President-elect Joe Biden's nominee for Secretary of Defense Retired Army General Lloyd Austin answers questions during his confirmation before the Senate Armed Services Committee at the Dirksen Senate Office Building on Capitol Hill on January 19, 2021, in Washington, DC. Photo: AFP/Greg Nash-Pool/Getty Images

With Democrats in charge of both houses of the US Congress, newly-inaugurated President Joseph Biden is looking at swift confirmation of all his top national security nominees.

Retired General Lloyd Austin is expected to secure a special congressional waiver, which will allow him to take over the Pentagon’s leadership despite his relatively recent retirement from military service.

Following four years of acrimonious relations with the former Trump administration, China’s Ambassador to the US, Cui Tiankai, announced on Twitter that China “looks forward to working with the new administration to promote sound & steady development of China-US relations and jointly address global challenges in public health, climate change & growth.”

In a subtle warning to the new American government, China also announced unprecedented sanctions against a number of top officials from the Trump administration, who “planned, promoted and executed a series of crazy moves, gravely interfered in China’s internal affairs, undermined China’s interests, offended the Chinese people, and seriously disrupted China-US relations.” 

Among those on China’s latest sanctions list was former Secretary of State Mike Pompeo, who oversaw a “New Cold War” with Beijing and, on his final day in office, accused China of committing genocide against the Uighur minority in Xinjiang.

By all indications, Biden’s “big four” nominees are expected to continue Trump’s tough strategy against China, from high tech competition to maritime disputes in Asia, but with major tactical tweaks, namely greater reliance on global allies, international law and multilateral diplomacy.

During his confirmation hearing this week, Secretary of State nominee and Biden’s long-time adviser Antony Blinken highlighted bipartisan consensus on China, which signals both policy continuity as well as raising the chances of swift confirmation by lawmakers from both parties.

“I think what we’ve seen in recent years, particularly since the rise of Xi Jinping as leader, has been that the hiding and biding has gone away,” Antony Blinken told lawmakers during his Senate confirmation hearing this week.

Antony Blinken during his confirmation hearing to be secretary of state before the US Senate Foreign Relations Committee on January 19, 2021, in Washington. Photo: AFP/Alex Edelman/Getty Images

‘An effort to commit genocide’

“I also believe that President Trump was right in taking a tougher approach to China,” declared Blinken, although he made it clear there will be major tactical changes under the new administration.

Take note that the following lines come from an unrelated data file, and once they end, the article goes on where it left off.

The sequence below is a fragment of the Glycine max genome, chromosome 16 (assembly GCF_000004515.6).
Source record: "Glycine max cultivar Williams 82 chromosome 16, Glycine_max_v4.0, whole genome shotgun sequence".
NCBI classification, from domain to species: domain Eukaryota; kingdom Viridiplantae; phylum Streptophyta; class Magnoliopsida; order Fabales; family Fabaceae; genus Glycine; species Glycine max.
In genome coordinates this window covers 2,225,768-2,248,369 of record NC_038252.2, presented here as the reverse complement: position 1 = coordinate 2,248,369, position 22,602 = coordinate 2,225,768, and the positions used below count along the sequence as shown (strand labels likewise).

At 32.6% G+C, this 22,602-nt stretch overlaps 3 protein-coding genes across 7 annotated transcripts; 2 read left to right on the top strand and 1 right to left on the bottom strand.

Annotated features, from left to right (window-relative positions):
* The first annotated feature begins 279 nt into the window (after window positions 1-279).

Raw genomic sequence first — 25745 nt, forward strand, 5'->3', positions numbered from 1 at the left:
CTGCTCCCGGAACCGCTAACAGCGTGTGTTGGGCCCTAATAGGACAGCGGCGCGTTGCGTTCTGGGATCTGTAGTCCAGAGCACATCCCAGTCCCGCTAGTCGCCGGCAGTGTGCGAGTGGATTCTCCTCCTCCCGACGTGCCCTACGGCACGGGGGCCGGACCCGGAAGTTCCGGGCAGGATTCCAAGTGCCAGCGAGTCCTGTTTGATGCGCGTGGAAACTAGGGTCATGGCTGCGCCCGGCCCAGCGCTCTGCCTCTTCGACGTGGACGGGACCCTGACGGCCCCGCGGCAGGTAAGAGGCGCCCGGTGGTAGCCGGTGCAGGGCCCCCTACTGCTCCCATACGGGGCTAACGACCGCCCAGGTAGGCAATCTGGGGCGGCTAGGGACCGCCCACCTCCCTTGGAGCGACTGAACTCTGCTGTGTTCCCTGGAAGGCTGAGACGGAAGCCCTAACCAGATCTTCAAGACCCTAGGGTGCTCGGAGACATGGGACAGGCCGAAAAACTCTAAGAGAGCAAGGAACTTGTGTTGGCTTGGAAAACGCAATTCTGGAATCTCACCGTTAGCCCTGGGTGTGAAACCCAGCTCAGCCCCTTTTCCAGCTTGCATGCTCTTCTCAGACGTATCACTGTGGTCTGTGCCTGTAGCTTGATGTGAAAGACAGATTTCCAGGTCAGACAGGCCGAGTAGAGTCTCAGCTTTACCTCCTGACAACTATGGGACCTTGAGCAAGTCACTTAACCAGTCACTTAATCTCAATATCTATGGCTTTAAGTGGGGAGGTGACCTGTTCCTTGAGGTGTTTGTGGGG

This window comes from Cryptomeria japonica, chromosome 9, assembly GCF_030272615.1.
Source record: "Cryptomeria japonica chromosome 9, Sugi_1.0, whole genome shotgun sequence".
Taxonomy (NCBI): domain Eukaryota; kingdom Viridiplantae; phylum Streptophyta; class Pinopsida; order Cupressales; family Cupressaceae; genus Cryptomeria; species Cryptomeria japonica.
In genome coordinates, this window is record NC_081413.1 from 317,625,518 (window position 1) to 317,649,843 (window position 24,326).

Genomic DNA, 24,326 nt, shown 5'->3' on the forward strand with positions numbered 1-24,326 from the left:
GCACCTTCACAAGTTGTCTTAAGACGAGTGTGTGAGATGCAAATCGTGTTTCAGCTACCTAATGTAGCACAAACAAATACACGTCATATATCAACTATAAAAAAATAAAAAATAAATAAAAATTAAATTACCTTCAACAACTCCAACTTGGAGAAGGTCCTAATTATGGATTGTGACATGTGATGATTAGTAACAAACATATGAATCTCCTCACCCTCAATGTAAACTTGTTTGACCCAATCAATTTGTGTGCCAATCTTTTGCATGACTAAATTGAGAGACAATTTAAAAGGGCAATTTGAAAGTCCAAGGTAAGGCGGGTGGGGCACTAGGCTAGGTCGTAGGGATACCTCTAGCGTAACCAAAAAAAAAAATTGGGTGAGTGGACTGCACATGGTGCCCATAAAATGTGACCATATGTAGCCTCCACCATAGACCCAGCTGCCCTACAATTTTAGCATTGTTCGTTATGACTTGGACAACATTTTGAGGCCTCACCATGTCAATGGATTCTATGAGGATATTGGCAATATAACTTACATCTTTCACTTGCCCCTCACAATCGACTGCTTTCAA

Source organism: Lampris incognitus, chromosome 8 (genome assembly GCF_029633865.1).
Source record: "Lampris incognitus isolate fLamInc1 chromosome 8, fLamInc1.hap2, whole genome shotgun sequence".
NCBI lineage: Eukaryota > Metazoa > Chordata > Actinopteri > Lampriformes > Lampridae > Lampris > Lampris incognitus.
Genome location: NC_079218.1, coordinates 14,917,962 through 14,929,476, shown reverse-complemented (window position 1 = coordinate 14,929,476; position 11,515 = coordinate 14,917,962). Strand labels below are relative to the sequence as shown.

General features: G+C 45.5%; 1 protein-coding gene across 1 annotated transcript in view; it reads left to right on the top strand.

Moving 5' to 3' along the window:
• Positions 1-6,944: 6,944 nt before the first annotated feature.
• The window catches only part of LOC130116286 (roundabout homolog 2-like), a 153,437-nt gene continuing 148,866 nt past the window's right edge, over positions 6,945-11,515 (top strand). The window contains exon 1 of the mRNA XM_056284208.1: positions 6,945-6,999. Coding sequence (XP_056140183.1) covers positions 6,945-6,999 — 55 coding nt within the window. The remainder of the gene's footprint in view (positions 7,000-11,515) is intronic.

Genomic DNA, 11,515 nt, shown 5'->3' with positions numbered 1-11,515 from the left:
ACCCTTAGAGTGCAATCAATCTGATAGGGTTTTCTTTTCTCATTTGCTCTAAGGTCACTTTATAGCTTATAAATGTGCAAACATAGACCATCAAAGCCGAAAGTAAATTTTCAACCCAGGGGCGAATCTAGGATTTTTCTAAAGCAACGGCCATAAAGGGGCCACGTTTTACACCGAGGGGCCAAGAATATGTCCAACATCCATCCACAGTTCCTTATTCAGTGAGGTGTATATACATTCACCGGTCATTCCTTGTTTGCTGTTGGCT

“I disagree very much with the way that he [Trump] went about it in a number of areas, but the basic principle was the right one, and I think that’s actually helpful to our foreign policy,” he added, emphasizing that the previous administration rightly broke with self-defeating strategic taboos following decades of failed engagement policy towards Beijing.

Blinken also publicly endorsed Pompeo’s last act – the characterization of China’s mass atrocities in Xinjiang as a form of genocide. “That would be my judgment as well,” Blinken said during exchanges with longtime Trump ally and Republican stalwart Senator Lindsey Graham.

“Forcing men, women and children into concentration camps, trying to in effect re-educate them to be adherents to the ideology of the Chinese Communist Party, all of that speaks to an effort to commit genocide,” he added, while also signaling continuity with the Trump administration on other contentious areas including how democracy is being “trampled” in Hong Kong.

Meanwhile, Biden’s nominee for Director of National Intelligence, Avril Haines, lambasted China’s “assertive and aggressive” policieas and called for a tough stance by America.

During her hearing at the Senate Intelligence Committee, the national intelligence chief nominee promised her commitment to proactively monitor Chinese influence and deploy America’s formidable intelligence resources to counter China’s “unfair, illegal, aggressive and coercive actions, as well as its human rights violations.”

In another sign of a likely continuity with Trump’s China policy, including on trade and big tech issues, Janet Yellen, a former Federal Reserves chief and the nominee to run the Treasury Department, lambasted China’s “horrendous human rights abuses” and accused the Asian power of widespread intellectual property theft against America.